Leetcode – Crawler Log Folder Solution

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In the domain of algorithms and problem-solving, Leetcode offers a plethora of problems that challenge us to apply the best data structures and algorithms. One such intriguing problem is the “Crawler Log Folder” problem. In this problem, we have to process a series of operations in a list to determine the minimum number of operations required to go back to the main folder from a particular subfolder.

The problem statement is simple, but solving it requires an in-depth understanding of lists, stack data structure, and algorithmic optimization. This article aims to provide a comprehensive explanation of the problem, delve into the Pythonic solution, discuss the time and space complexities, and explore possible optimizations.

Problem Statement

The original problem statement from Leetcode is as follows:

The Leetcode file system keeps a log each time some user performs a change folder operation.The operations are described below:

  • "../" : Move to the parent folder of the current folder. (If you are already in the main folder, remain in the same folder).
  • "./" : Remain in the same folder.
  • "x/" : Move to the child folder named x (This folder is guaranteed to always exist).

You are given a list of strings logs where logs[i] is the operation performed by the user at the i-th step.

The file system starts in the main folder, return the minimum number of operations needed to go back to the main folder after the change folder operations.


Input: logs = ["d1/","d2/","../","d21/","./"]
Output: 2

Understanding the Problem

In essence, the problem simulates a file system. We start in the main folder and move based on the operations provided in the list logs. The aim is to find the minimum number of operations needed to return to the main folder. The operations are:

  • "../": Move up a folder. If already at the main folder, stay there.
  • "./": Stay in the current folder.
  • "x/": Move into a subfolder named x.

Algorithmic Approach

The problem is inherently sequential; each operation depends on the state resulting from the previous operation. As such, a stack-based approach is apt for solving this problem.Here is how we can solve this:

  1. Initialize a counter to keep track of the current folder level (depth).
  2. Traverse through each operation in the logs list.
  3. Update the counter based on the operation:
    • If the operation is "../" and we are not at the main folder, decrease the counter by 1.
    • If the operation is "./", do nothing.
    • Otherwise, increase the counter by 1 (move into a subfolder).
  4. At the end of the traversal, the counter will give the minimum number of operations needed to go back to the main folder, which is essentially the depth we are at.

Python Code Implementation

Here is the Python code for this approach:

def minOperations(logs):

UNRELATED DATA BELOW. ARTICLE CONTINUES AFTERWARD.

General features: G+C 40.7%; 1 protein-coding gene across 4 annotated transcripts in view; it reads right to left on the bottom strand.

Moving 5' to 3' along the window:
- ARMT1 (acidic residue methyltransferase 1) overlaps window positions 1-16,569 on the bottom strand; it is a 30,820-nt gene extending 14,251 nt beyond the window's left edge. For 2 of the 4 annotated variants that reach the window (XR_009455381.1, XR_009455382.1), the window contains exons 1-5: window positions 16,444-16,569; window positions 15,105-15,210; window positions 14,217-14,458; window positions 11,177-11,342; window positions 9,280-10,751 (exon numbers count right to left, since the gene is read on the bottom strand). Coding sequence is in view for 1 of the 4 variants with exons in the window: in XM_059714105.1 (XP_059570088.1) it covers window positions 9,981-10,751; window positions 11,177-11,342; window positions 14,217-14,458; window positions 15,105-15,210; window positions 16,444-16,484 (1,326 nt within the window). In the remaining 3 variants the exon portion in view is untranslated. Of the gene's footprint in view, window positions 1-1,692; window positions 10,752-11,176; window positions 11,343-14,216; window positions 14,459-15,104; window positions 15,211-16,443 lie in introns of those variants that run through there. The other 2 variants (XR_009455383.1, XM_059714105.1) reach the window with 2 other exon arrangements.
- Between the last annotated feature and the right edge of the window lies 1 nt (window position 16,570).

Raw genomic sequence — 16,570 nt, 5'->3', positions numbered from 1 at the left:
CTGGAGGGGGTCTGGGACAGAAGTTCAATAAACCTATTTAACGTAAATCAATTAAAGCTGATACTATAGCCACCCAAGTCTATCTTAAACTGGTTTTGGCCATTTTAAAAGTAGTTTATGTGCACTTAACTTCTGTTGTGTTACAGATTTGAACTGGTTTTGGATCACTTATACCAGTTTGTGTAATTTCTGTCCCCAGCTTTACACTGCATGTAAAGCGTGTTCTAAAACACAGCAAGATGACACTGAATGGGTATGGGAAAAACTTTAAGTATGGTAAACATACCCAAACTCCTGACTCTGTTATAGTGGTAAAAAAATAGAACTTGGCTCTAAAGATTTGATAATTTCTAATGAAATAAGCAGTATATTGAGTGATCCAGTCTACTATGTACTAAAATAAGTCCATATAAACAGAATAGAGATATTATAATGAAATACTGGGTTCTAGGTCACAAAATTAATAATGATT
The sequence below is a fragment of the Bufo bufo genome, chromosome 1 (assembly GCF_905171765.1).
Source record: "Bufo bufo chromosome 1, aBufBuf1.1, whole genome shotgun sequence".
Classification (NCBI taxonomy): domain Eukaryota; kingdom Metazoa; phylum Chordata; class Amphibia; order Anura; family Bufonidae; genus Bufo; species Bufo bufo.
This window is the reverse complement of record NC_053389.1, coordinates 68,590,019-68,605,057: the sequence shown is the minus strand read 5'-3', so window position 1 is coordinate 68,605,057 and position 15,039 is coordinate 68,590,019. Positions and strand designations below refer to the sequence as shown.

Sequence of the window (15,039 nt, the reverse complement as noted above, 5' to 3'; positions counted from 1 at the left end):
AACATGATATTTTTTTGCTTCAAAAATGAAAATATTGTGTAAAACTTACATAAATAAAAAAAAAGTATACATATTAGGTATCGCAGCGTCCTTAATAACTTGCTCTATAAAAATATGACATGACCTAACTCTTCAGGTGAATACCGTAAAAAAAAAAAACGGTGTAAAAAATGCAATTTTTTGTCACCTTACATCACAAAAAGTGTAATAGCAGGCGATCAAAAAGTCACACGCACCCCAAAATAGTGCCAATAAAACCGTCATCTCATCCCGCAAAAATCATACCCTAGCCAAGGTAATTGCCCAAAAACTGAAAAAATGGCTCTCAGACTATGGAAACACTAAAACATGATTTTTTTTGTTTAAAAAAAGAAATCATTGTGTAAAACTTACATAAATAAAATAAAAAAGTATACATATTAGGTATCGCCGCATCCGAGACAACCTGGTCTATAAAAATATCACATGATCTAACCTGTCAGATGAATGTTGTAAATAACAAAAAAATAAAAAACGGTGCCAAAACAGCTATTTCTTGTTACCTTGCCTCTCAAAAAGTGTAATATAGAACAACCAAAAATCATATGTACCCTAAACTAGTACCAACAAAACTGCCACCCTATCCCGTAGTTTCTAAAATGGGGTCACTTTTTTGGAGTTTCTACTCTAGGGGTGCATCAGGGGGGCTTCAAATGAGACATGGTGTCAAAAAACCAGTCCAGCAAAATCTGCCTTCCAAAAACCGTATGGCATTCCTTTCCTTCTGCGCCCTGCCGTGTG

counter = 0
    for log in logs:
        if log == "../":
            if counter > 0:
                counter -= 1
        elif log == "./":
            counter += 1
    return counter

Code Explanation

  1. We initialize a counter to zero. This counter will serve as our measure of the depth of the current folder.
  2. We iterate through each log in the logs list.
  3. Inside the loop, we apply the folder change operation and modify the counter accordingly:
    • If it is a "../" operation, we decrement the counter only if we are not already in the main folder (counter > 0).
    • If it is a "./" operation, we do nothing (continue).
    • For all other logs, we increment the counter by 1.
  4. Finally, we return the counter, which is the minimum number of operations to go back to the main folder.

Time and Space Complexity

The time complexity of this solution is O(n), where n is the length of the logs list. This is because we traverse the list once, performing constant-time operations for each element.

The space complexity is O(1), as we only use a single integer variable counter for storing the state. No additional data structures are required.

Possible Optimizations and Variants

  1. Queue instead of Stack: Since we are only interested in the final state, a queue-based approach will also yield the same result.
  2. Using Enums for Operations: For better code readability and future changes, you can use Enums to represent each folder operation instead of using raw strings.
  3. Multi-level Folders: An interesting variant of this problem could involve multi-level folders and would require a slightly more complex data structure to keep track of the current state.


The “Crawler Log Folder” problem is an excellent exercise for practicing stack-based algorithms and offers an array of optimization possibilities. It is a straightforward but insightful problem that tests your understanding of basic data structures and algorithms.

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